Last week’s luge tragedy highlighted the treachery of snow and ice for athletes at Winter Olympics: no performance on a frozen surface is ever more than a few milliseconds or a fraction of an inch away from catastrophe. But as they say in software, that’s not a bug, it’s a feature. The ever-present potential for disaster is the essence of the games’ entertainment value.
No one understands this better than figure-skating star Johnny Weir. Since he stormed into the sport’s top ranks by winning the 2004 U.S. Figure Skating Championships, the flamboyant performer has dazzled fans with a recklessness that reliably delivers either transcendence or catastrophe. “The most important thing,” Weir has said, “is to not be afraid to fall.” That do-or-die attitude has paid off with the fans and media. Few other athletes can boast the kind of celebrity that Weir has achieved, even before the Sundance Channel debuted its eight-part documentary miniseries about him in January.
And it’s no wonder: neuroscience suggests that circuits within our limbic system — the ancient region deep within our brain that governs emotions — are primed to respond to this kind of volatility. The origins of these circuits lies in our evolutionary past. As social animals, we evolved to feel emotional connection to our fellow humans. In a world filled with dangers, our ancestors’ only protection was their small circle of companions and family members. Empathy was a crucial glue holding these alliances together. A neurological correlate of this emotion has been identified in mental circuits called “mirror neurons,” which activate both when we experience something ourselves and when see someone else experience the same thing. Researchers at Monash University in Australia have that “we may know that someone is in pain in part because observation activates similar neural networks as if we were experiencing that pain ourselves.” Neurologically speaking, in other words, Bill Clinton had it exactly right: I do feel your pain. Contrariwise, when someone else triumphs, the same circuits generate joy in our brains as in theirs. Happiness is contagious.
Then there’s empathy’s dark sister, schadenfreude — the delight we take in others’ misfortune. Long ago, another person’s loss of status could mean an improvement for one’s own standing within the group, and hence for one’s prospects for reproductive success. Last year, Japanese researchers published a paper identifying some of the key brain regions involved. In their experiment, they put subjects in a brain scanner and presented them with a written scenario about a young student. They asked the subjects to imagine themselves as this protagonist, then gave them descriptions of other characters, one of whom was described as being more athletic, more popular, and more successful. This information was designed to elicit envy, a feeling of social pain that arises when we are forced to make unfavorable comparisons between ourselves and others. As the subjects performed this exercise their brains showed activity in the anterior cingulate cortex, a region that processes cognitive conflicts.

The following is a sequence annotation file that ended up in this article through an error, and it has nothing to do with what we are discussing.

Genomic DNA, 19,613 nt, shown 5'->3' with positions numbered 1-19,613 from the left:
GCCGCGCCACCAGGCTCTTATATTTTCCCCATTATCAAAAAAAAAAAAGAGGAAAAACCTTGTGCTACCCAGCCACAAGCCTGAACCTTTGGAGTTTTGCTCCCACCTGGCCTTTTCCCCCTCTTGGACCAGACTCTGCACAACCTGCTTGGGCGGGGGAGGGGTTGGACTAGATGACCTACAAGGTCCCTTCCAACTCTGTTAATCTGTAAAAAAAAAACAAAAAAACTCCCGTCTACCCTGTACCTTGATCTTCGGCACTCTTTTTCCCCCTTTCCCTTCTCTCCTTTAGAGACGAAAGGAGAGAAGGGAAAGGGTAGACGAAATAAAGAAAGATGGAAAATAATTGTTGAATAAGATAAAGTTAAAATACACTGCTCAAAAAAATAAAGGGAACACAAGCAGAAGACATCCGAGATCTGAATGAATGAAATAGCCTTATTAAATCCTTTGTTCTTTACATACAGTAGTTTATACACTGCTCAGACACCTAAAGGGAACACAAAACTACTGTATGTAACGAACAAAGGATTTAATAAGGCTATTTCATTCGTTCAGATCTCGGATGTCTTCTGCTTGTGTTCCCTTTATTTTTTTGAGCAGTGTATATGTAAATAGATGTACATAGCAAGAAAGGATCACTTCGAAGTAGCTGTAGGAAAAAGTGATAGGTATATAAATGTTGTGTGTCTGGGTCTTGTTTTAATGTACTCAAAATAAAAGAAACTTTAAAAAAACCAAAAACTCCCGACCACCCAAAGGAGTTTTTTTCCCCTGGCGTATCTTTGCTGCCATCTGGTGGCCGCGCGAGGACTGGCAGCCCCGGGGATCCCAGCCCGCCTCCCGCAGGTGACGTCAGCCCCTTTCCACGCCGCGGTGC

The subjects then read that the successful character had suffered a number of misfortunes, such as coming down with food poisoning. This information elicited feelings of schadenfreude and simultaneously aroused activity in the ventral striatum, a central part of the brain’s reward system. Note that the subjects only experienced the delicious tingle of schadenfreude when reading about the trials of the character who was more fortunate than they. When less socially dominant characters suffered, the test subjects experienced neither activation of the ventral striatum nor a sensation of pleasure.
The interplay of these two social emotions — empathy and schadenfreude — explains why we find Johnny Weir so fascinating. When he’s successful, our mirror neurons catch the reflected glow of his joy and allow us to feel a second-hand version of it ourselves. Our pleasure centers light up as we vicariously thrill to the physical experience of athleticism at its finest. He soars, and we soar.
When he fails, it’s schadenfreude time. Our automatic social-processing centers process his accomplishments — his TV show, his larger-than-life persona, his countless trophies — and instantly identify him as a person of elevated status. We recognized him as someone to look up, to envy. His mishaps on the ice, then, provide a pleasurable release from our relative inadequacy. He stumbles cost him some of his prestige and social standing, and at some level we feel that our own self-worth is a little more secure.
From a neuroscience point of view, then, loving Johnny Weir is a no-brainer. Regardless of how his performance pans out, a neural circuit in the brain will trigger a pleasurable feeling in the viewer. Triumph or tragedy, thrill of victory or agony of defeat — either way, we come out on top.